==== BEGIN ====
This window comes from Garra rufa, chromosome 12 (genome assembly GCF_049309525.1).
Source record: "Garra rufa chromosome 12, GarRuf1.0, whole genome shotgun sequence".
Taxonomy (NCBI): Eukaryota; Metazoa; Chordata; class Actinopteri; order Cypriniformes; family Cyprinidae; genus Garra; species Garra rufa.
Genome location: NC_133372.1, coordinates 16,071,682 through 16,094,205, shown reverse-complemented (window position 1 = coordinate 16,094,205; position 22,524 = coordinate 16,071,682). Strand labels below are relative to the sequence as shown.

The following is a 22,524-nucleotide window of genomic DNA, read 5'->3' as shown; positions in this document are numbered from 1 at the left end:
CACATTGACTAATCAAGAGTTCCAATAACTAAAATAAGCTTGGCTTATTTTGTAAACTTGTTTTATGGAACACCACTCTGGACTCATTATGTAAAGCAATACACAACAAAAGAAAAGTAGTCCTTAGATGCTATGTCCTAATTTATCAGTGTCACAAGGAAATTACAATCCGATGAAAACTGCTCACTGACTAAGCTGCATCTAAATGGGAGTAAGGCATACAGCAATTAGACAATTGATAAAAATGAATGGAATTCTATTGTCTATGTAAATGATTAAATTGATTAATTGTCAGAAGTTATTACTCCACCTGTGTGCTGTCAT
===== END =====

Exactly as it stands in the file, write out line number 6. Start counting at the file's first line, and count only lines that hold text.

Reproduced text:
CACATTGACTAATCAAGAGTTCCAATAACTAAAATAAGCTTGGCTTATTTTGTAAACTTGTTTTATGGAACACCACTCTGGACTCATTATGTAAAGCAATACACAACAAAAGAAAAGTAGTCCTTAGATGCTATGTCCTAATTTATCAGTGTCACAAGGAAATTACAATCCGATGAAAACTGCTCACTGACTAAGCTGCATCTAAATGGGAGTAAGGCATACAGCAATTAGACAATTGATAAAAATGAATGGAATTCTATTGTCTATGTAAATGATTAAATTGATTAATTGTCAGAAGTTATTACTCCACCTGTGTGCTGTCAT